JNN 25 Mar 2011 Parachanar : Gunmen attacked a minibus carrying mostly Shiite Muslims and killed eight people on Friday in a stretch of northwestern Pakistan that has seen a recent peace deal between rival Sunni and Shiite tribes, a government official said.
The gunmen who carried out the ambush in the Bagan area of the Kurram tribal region also kidnapped 18 people from the bus, said Javid Khan, a local administrator. The attack was the latest blow to the peace deal, which was meant to end a four-year conflict that cost hundreds of lives, but has failed to extinguish violence in the area.
Local administration official Fazal Hussain told AFP the Shias in a three-vehicle caravan were heading from the northwestern city of Parachinar to Peshawar, the capital of Khyber-Pakhtunkhwa province.
“The attackers came in two vehicles. They opened fire and fled, leaving eight people dead, including a woman and a child,” he said.
The bus was attacked as it was traveling on the main road that runs through Kurram that connects the main town in the region, Parachinar, with Peshawar, the capital of nearby Khyber Pakhtunwkha province, said Khan.
Violence had kept the road closed until the peace deal was struck in February.
Five people were wounded in the attack, said Khan. The bus was mostly carrying people from the Toori tribe, one of the main Shiite tribes that struck the peace deal, he said.
The death toll is expected to rise as some of the injured are in critical condition, medics said.
A similar attack killed nine people in mid-March who were traveling on the road from Parachinar, a Shiite-dominated town.
It is unclear how the Shiite tribes will respond following Friday’s incident and whether the peace deal will be scrapped.
Tribesmen in Kurram have reported that the Haqqani network – a fiercely independent branch of the Afghan Taliban and a major enemy of U.S. and NATO forces – had helped cut the deal with the Shiites so it could use Kurram as a staging ground for fighting in Afghanistan.
The Taliban, who adhere to a hard-line interpretation of Wahabi Islam, have at times exploited sectarian and tribal feuds to spread their influence along the Pakistan-Afghan border.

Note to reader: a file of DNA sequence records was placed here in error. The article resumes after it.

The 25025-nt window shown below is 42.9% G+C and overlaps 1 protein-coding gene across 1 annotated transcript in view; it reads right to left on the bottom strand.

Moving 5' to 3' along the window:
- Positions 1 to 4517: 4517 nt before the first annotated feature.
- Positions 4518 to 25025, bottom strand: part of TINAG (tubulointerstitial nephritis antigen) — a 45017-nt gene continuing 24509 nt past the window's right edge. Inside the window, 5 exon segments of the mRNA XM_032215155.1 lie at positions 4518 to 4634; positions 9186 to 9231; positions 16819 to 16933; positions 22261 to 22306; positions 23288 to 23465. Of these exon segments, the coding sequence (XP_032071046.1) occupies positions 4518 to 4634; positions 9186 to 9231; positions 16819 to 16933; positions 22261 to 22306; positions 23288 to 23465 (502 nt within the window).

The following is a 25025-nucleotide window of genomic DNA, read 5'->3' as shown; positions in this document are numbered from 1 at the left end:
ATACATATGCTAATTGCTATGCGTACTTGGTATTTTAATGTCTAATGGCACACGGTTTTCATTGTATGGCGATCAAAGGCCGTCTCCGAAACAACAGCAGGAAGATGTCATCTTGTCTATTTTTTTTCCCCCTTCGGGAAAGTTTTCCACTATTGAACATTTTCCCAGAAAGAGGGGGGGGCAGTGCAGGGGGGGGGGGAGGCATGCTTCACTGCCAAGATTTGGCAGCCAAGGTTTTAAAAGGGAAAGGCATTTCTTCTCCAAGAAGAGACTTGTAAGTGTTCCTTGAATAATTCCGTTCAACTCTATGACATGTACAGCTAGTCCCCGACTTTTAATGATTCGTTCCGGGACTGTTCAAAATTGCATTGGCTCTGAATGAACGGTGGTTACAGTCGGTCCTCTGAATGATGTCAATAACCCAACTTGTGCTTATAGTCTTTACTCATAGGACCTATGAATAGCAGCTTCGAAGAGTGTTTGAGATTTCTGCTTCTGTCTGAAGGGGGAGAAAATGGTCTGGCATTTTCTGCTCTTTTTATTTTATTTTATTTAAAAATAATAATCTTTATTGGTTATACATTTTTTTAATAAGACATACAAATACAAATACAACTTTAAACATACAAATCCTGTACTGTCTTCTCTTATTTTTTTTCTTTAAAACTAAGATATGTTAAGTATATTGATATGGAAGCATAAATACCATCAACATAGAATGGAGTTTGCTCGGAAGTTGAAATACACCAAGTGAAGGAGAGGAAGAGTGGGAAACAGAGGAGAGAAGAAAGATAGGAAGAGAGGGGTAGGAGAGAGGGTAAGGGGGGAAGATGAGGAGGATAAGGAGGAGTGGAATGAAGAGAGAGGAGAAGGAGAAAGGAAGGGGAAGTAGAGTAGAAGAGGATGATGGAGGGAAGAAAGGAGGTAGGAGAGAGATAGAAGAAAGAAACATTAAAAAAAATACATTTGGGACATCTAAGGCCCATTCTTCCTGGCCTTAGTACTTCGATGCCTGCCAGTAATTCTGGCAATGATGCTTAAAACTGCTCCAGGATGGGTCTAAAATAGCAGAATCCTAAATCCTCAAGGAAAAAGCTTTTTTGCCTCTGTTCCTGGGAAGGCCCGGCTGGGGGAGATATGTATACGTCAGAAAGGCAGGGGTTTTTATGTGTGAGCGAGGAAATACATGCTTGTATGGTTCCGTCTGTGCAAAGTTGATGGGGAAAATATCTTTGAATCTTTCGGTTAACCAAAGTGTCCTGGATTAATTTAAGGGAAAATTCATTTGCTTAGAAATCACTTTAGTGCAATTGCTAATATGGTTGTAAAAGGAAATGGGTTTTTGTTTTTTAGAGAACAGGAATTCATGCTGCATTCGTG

Although Shias are the majority in Kurram, they are surrounded by the Taliban-linked terrorists who have gone so far as to cut off roads over the past few years. The terrorists have also kidnapped and killed those trying to deliver supplies to the Shia areas.
Shia farmers have been forced to sell their agricultural produce in Afghanistan instead of the markets in Pakistan’s North West Frontier Province.
Taliban-linked militants in Parachinar, Hangu district and much of the Kurram tribal agency have killed 25 to 30 people on a daily basis over the last six months. Some local media say more than 1,300 Shia community members have been killed in the region since 2007.
They claim that security forces in the tribal regions are ‘under the influence of local Taliban groups’, adding that law enforcement officers have ‘willingly or unwillingly’ launched a clamp down on Shia Muslims.
The killing of Shias is to such extent that has caused international outrage with rights groups and regional countries including Iran expressing concern over the ‘genocide’.
Despite an offensive by the Pakistani government against pro-Taliban militants, they have spread their influence in various regions, killing people and security forces every day.
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